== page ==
This injury incident happened 11/29/2014 at major national chain hotel in San Diego. My 10yr old son was asleep and rolled out of bed. His left eyelid struck the sharp edge of a night stand as he was falling to the floor. The edges on this nightstand are really sharp. An open wound on the left eyelid was a result of the injury.
Hotel security showed up and tried to treat the wound. One of them tried to apply antibacterial ointment to the open area of the wound, but I stopped him because his medical glove was not sterile.
They asked where we wanted to take my son for treatment in the city. I told them we have Kaiser insurance. I then remembered that we would have to pay a $50 co-payment. So I asked if the hotel would cover that cost. They gave me an agency to call and a doctor showed up at our room. He told us my son’s wound would require sutures.
After the procedure, he asked for our Kaiser card and credit card, which I thought was strange. The doctor’s fees where about $900. After the doctor left, I spoke to the security supervisor to get a written confirmation that the hotel would cover the cost, or at least some of the cost that Kaiser would not cover.
The supervisor told me that the hotel would only cover the initial visit and the examination, but not the treatment. I was worried that Kaiser wouldn’t pay the rest. I told the supervisor I had assumed that the hotel would pay for all of the doctor’s fees. The supervisor said no. So I asked him if he would put that in writing.
He had me talk to a hotel manager and she said they would not pay for any of the costs and they were not liable for the injury. I asked her if she would put that in writing. She spoke to her supervisor in a backroom, came back, and said the hotel would only pay for the initial doctor’s visit.
Again, I asked her to put that in writing. But what she was only willing to write was that someone would call me on Monday, regarding the doctor’s fees. I got a call on Monday 12/1/2014 from Sedgwick Claims Management Solutions. They told me Hilton was not liable and that my Kaiser insurance should cover the costs.
Is this true? Does the hotel have any liability? What are my options? Thanks for any information you can give.
Disclaimer: Our response is not formal legal advice and does not create an attorney-client relationship. It is generic legal information based on the very limited information provided. Do not rely upon the information in our response, or anywhere else on this site, when deciding the proper course of a legal matter. Always get a personalized case review from a local attorney.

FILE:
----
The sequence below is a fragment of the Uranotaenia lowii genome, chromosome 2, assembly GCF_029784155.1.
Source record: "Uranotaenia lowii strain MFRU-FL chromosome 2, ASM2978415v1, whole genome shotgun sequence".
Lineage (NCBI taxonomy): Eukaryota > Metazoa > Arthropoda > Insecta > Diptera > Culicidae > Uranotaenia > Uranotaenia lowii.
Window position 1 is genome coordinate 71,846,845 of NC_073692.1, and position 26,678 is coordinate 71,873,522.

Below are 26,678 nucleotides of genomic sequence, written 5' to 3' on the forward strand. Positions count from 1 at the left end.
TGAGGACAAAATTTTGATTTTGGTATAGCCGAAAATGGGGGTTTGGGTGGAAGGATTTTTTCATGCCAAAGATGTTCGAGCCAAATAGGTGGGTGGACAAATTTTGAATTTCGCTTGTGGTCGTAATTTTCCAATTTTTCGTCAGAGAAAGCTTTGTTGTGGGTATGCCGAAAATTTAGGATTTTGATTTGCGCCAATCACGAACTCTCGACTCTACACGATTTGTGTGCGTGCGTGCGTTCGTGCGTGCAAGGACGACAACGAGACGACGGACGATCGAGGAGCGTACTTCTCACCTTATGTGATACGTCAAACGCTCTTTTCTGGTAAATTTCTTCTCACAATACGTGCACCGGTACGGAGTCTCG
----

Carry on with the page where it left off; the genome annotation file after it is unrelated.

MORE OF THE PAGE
It’s doubtful the hotel is liable. Your son’s unfortunate fall was not caused by the hotel’s negligence. From the facts you present your implication is the hotel should be liable because the corners of the night table were too sharp.
You have already been informed by the hotel and its insurance company they will not pay the claim. If you intend to pursue the case you will need to file a lawsuit yourself, or retain an attorney. If your attorney is able to prove to a jury the edges of the night table were inherently dangerous, then you may win your case. If the jury decides otherwise, you won’t.
You should also consider a defective product claim against the manufacture of the night tables. If you are able to prove the night tables were designed and/or manufactured negligently, you may prevail in a case against the manufacturer.
Visit with several personal injury attorneys. Most will not charge for an initial office consultation. Moreover, if you can find an attorney to accept your case, you will not have to pay any fees until and unless your attorney settles the claim or wins in court.
Learn more here: Hotel Accident and Injury Claims
The above is general information. Laws change frequently, and across jurisdictions. You should get a personalized case evaluation from a licensed attorney.
We wish you the best with your claim,
How Much is Your Injury Claim Worth?
Find out now with a FREE case review from an attorney…